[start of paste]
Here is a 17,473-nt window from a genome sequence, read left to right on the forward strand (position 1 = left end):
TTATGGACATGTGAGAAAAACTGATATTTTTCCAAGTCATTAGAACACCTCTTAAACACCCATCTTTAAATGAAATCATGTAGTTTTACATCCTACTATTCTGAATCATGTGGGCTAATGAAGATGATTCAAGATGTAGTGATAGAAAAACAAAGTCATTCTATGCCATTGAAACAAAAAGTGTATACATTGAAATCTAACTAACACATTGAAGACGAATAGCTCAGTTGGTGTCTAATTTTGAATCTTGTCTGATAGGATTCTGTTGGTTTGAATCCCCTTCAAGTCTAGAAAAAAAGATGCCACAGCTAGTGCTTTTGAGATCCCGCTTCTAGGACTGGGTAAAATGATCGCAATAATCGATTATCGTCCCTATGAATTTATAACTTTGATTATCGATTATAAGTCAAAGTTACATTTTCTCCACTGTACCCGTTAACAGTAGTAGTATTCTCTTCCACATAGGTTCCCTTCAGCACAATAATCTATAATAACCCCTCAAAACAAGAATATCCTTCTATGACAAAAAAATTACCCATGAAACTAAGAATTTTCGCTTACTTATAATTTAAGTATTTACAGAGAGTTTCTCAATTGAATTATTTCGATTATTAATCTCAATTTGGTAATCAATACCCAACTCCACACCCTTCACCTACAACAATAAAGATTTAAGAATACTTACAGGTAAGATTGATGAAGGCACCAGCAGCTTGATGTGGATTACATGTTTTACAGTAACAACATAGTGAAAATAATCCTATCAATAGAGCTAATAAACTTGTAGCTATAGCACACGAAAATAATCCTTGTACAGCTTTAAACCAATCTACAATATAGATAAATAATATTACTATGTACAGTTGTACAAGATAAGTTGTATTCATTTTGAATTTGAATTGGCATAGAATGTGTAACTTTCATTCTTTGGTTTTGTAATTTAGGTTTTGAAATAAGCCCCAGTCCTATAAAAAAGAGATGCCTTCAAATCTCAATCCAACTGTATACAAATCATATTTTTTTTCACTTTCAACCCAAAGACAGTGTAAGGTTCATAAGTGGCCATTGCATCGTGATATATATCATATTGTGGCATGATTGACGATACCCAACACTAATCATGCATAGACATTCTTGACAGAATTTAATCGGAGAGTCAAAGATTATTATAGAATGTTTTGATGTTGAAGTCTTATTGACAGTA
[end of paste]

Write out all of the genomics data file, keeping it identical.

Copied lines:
Here is a 17,473-nt window from a genome sequence, read left to right on the forward strand (position 1 = left end):
TTATGGACATGTGAGAAAAACTGATATTTTTCCAAGTCATTAGAACACCTCTTAAACACCCATCTTTAAATGAAATCATGTAGTTTTACATCCTACTATTCTGAATCATGTGGGCTAATGAAGATGATTCAAGATGTAGTGATAGAAAAACAAAGTCATTCTATGCCATTGAAACAAAAAGTGTATACATTGAAATCTAACTAACACATTGAAGACGAATAGCTCAGTTGGTGTCTAATTTTGAATCTTGTCTGATAGGATTCTGTTGGTTTGAATCCCCTTCAAGTCTAGAAAAAAAGATGCCACAGCTAGTGCTTTTGAGATCCCGCTTCTAGGACTGGGTAAAATGATCGCAATAATCGATTATCGTCCCTATGAATTTATAACTTTGATTATCGATTATAAGTCAAAGTTACATTTTCTCCACTGTACCCGTTAACAGTAGTAGTATTCTCTTCCACATAGGTTCCCTTCAGCACAATAATCTATAATAACCCCTCAAAACAAGAATATCCTTCTATGACAAAAAAATTACCCATGAAACTAAGAATTTTCGCTTACTTATAATTTAAGTATTTACAGAGAGTTTCTCAATTGAATTATTTCGATTATTAATCTCAATTTGGTAATCAATACCCAACTCCACACCCTTCACCTACAACAATAAAGATTTAAGAATACTTACAGGTAAGATTGATGAAGGCACCAGCAGCTTGATGTGGATTACATGTTTTACAGTAACAACATAGTGAAAATAATCCTATCAATAGAGCTAATAAACTTGTAGCTATAGCACACGAAAATAATCCTTGTACAGCTTTAAACCAATCTACAATATAGATAAATAATATTACTATGTACAGTTGTACAAGATAAGTTGTATTCATTTTGAATTTGAATTGGCATAGAATGTGTAACTTTCATTCTTTGGTTTTGTAATTTAGGTTTTGAAATAAGCCCCAGTCCTATAAAAAAGAGATGCCTTCAAATCTCAATCCAACTGTATACAAATCATATTTTTTTTCACTTTCAACCCAAAGACAGTGTAAGGTTCATAAGTGGCCATTGCATCGTGATATATATCATATTGTGGCATGATTGACGATACCCAACACTAATCATGCATAGACATTCTTGACAGAATTTAATCGGAGAGTCAAAGATTATTATAGAATGTTTTGATGTTGAAGTCTTATTGACAGTA